Although it was more likley to be locked to the Mac's Serial Number or UUID, or maybe the system's Host Name or Address.
    But this would still lock out the user's data files on another system.

    Just thinking out load on this one, even though I kind of new the answer while asking for other opinions.
    I may consider making it a user option with a big warning attached.
    The extra security may be worth the price to someone.

    Regards Mark
     
  5. chown33 macrumors 604

    Joined:
    Aug 9, 2009
    #5
    Anyone who thinks that is probably deluding themselves. Security theater instead of security.

    The best security would use strong cryptography and a good key. If the key is made from a machine serial number, well, now you've defined a pattern for attackers to apply brute force to. If the key is hashed from a machine serial number, you've created a motivation for creating a rainbow table for attackers to use. No matter how you slice it, you're basically creating a pattern that keys will always follow, even if the serial number is combined with other random key material. You're effectively reducing the randomness of the key.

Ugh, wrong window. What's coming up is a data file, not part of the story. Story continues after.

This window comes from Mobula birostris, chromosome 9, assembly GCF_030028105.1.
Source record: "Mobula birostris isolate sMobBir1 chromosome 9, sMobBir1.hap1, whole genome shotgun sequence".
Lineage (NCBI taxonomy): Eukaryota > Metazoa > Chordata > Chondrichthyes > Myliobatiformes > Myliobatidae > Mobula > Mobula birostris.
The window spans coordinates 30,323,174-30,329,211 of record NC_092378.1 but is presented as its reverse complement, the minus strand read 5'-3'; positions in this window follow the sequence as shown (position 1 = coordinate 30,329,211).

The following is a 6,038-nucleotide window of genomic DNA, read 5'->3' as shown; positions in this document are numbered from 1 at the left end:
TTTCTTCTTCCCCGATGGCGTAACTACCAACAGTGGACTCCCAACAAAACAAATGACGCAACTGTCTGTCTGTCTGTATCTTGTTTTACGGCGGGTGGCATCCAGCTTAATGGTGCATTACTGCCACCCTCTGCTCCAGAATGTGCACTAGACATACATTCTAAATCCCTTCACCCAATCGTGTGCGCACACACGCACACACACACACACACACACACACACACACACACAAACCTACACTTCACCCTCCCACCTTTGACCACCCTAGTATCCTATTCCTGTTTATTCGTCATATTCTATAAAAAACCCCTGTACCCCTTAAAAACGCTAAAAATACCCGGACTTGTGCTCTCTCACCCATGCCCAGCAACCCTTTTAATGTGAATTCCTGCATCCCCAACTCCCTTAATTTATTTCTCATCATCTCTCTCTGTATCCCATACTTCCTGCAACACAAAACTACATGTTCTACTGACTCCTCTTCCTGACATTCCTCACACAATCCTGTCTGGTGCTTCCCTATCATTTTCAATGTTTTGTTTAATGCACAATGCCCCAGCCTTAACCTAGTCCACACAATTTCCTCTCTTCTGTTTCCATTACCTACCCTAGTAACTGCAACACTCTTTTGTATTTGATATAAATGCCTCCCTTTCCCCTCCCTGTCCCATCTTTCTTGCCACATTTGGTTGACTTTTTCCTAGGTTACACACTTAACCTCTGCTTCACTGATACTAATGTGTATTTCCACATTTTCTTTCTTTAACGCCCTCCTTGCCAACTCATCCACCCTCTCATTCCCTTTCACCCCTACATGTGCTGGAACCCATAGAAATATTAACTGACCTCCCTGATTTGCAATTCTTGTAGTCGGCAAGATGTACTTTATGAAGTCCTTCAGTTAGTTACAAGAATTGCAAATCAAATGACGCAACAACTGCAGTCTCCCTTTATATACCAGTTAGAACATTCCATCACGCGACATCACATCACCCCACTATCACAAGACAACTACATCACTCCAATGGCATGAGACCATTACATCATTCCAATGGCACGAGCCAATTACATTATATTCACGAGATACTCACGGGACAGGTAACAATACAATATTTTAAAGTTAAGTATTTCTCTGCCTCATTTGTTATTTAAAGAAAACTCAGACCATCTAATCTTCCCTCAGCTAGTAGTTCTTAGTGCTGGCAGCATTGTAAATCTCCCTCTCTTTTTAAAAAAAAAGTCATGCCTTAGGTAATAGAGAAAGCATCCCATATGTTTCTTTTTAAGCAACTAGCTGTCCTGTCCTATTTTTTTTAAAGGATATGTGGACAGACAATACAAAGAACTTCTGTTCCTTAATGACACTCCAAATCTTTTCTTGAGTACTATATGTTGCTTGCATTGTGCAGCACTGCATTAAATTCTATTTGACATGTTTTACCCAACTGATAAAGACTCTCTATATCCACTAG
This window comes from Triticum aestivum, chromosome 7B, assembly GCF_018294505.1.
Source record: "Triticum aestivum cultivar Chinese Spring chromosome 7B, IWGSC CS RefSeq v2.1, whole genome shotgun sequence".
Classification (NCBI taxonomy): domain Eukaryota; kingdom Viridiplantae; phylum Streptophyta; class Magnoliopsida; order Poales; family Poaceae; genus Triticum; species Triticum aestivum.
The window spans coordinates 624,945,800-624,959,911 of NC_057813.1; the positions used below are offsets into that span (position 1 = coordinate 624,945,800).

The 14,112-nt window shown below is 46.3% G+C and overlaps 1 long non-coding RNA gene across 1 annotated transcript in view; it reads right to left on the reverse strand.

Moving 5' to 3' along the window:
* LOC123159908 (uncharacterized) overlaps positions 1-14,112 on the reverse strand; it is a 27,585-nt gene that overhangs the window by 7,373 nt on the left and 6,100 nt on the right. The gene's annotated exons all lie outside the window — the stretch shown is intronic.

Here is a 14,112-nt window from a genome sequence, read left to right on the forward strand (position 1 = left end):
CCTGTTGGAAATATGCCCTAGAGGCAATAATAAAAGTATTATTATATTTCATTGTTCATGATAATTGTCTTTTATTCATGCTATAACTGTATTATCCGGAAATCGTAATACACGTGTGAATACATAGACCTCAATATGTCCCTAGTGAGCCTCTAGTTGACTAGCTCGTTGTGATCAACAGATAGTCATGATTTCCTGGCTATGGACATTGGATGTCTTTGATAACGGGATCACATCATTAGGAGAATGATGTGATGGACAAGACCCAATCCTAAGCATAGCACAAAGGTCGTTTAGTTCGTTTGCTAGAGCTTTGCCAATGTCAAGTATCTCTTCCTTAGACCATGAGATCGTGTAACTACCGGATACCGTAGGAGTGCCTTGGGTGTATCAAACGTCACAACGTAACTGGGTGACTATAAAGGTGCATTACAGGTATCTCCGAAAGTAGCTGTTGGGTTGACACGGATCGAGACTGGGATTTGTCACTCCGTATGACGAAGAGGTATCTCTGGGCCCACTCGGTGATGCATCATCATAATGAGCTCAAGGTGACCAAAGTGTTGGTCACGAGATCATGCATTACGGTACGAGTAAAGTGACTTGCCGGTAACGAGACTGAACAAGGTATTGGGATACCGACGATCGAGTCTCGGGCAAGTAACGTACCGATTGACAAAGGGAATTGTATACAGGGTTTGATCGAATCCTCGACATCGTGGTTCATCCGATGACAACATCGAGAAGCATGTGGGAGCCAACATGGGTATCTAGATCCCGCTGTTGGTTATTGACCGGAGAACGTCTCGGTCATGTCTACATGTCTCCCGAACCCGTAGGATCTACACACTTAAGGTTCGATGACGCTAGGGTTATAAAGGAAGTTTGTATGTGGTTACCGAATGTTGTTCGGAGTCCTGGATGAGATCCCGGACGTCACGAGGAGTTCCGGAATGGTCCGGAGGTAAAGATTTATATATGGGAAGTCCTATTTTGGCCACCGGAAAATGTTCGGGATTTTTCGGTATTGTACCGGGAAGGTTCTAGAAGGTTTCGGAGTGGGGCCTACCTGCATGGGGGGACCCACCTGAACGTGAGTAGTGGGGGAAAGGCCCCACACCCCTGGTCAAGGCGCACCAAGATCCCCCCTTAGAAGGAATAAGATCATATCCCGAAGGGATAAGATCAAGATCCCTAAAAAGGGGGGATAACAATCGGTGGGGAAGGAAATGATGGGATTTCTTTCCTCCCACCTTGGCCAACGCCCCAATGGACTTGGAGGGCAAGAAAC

Conversely, if the cryptography is good, and the key is good, then nothing is gained by tying to a serial number (or other machine-unique token), for the data-recovery reasons already outlined above. In short, you've tied your key-management and key-distribution practice to something that you have sub-optimal and incomplete control over. You'd be better off just using a better (longer) key, or employing better key-management practices, because both of those are things you have control over.
     
  6. Les Kern macrumors 68040

    Les Kern

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    Alabama
  7. chown33 macrumors 604

    Joined:
    Aug 9, 2009
    #7
    Listen to Les Kern.


    (Recursion is fun!)
     
  8. jtara macrumors 65816

    Joined:
    Mar 23, 2009
    #8
    You shouldn't be asking developers.

    You should be asking potential users.

    There may well be use cases.

    This message will self-destruct in 10 seconds... 9... 8...
     
  9. huperniketes macrumors regular

    huperniketes

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    #9
    This should be the first step when designing products.
     
  10. Toutou macrumors 6502a

    Toutou

    Joined:
    Jan 6, 2015
    Location:
    Prague, Czech Republic
    #10
    Great, now I'm stuck in your stupid loop. Thanks for ruining my evening!!!!:mad::mad:
     
  11. ApfelKuchen macrumors 68030

    Joined:
    Aug 28, 2012
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    Between the coasts
    #11
    What do you expect, at a forum dedicated to a company that is headquartered at 1 Infinite Loop (well, for the time being)?
     
  12. huperniketes macrumors regular

    huperniketes

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    #12
    You guys are hilarious. I love it!
     
  13. jaduff46 macrumors regular

    jaduff46

    Joined:
    Mar 3, 2010
    Location:
    Second star on the right....
    #13
    Loop: See End Loop

    End Loop: See Loop

    The fun never stops!